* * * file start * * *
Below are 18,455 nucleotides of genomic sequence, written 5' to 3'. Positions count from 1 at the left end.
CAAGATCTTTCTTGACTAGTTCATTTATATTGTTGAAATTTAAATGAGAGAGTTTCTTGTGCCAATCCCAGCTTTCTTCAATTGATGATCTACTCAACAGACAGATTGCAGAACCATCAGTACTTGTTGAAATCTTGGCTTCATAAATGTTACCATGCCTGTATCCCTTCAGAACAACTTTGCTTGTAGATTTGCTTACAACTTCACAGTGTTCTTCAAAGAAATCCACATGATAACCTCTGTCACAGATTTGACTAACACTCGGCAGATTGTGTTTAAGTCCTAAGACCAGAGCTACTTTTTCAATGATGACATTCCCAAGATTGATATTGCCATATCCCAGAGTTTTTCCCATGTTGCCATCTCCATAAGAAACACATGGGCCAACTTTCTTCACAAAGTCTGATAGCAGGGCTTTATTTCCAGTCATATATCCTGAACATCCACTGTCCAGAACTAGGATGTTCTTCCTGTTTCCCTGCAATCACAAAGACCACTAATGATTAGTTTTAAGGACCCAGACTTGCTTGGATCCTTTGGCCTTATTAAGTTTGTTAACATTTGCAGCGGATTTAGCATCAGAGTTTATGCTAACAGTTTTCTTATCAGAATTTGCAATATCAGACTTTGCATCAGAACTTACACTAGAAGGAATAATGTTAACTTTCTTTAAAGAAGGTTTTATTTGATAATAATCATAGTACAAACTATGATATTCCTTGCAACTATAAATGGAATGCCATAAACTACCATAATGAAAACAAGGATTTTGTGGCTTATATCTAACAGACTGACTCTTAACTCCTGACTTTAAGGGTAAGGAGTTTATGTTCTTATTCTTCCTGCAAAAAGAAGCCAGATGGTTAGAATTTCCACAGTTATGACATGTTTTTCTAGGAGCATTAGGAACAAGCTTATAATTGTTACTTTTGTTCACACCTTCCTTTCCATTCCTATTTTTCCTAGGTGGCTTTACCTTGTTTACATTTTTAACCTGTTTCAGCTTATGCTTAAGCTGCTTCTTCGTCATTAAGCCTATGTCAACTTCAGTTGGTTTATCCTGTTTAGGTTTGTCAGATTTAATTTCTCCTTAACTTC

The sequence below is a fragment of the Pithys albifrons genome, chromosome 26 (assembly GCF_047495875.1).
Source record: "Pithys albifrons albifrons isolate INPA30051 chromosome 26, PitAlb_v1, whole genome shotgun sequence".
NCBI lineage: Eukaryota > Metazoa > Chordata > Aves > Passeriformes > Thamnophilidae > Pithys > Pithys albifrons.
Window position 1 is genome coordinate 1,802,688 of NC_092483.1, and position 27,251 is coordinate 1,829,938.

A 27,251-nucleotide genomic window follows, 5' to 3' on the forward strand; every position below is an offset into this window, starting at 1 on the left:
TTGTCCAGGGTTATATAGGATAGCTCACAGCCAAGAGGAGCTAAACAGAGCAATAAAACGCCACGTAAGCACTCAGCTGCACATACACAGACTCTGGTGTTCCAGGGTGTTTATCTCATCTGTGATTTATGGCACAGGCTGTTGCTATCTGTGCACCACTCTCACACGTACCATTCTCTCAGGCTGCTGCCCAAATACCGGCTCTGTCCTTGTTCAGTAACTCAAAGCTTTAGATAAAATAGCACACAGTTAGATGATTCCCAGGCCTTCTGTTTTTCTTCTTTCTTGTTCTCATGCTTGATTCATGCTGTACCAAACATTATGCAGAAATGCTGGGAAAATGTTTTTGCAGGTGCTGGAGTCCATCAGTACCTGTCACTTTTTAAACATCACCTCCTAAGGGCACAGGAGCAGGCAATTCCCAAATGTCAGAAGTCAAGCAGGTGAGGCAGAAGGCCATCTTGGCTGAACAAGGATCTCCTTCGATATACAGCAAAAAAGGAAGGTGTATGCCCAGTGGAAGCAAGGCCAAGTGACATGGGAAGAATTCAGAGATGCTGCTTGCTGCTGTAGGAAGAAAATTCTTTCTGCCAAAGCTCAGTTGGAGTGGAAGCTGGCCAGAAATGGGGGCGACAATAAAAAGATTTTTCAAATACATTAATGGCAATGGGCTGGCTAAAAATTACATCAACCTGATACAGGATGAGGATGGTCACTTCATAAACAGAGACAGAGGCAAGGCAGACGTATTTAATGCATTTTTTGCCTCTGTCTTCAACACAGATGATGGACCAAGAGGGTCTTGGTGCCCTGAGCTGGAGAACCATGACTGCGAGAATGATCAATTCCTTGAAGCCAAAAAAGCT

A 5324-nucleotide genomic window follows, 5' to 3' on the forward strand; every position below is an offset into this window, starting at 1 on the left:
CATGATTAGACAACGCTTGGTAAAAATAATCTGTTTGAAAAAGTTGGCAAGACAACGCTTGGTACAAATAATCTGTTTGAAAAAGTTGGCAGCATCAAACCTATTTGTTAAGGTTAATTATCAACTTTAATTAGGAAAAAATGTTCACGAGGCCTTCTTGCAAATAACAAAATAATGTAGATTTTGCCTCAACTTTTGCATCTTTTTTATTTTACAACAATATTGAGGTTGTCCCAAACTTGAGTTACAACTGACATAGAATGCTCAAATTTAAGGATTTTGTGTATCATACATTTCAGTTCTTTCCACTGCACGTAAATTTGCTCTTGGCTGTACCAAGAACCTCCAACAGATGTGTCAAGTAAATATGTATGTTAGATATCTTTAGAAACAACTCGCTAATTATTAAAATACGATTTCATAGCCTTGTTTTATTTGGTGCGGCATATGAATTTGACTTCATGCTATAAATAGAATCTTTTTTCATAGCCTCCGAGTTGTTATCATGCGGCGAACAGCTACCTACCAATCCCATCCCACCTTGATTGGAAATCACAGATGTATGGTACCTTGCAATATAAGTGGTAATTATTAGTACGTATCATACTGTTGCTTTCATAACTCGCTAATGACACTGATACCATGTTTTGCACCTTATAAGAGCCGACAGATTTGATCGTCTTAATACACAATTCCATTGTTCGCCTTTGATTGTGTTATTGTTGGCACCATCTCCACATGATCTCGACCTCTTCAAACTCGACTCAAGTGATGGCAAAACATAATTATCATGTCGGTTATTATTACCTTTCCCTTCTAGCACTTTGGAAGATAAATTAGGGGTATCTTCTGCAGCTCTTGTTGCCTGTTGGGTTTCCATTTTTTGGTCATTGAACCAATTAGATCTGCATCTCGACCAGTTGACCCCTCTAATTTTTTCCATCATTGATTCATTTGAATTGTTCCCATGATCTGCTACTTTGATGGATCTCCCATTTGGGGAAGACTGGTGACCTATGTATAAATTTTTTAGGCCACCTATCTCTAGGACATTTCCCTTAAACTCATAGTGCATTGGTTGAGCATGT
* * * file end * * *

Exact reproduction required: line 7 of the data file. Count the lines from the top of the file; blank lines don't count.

A 27,251-nucleotide genomic window follows, 5' to 3' on the forward strand; every position below is an offset into this window, starting at 1 on the left: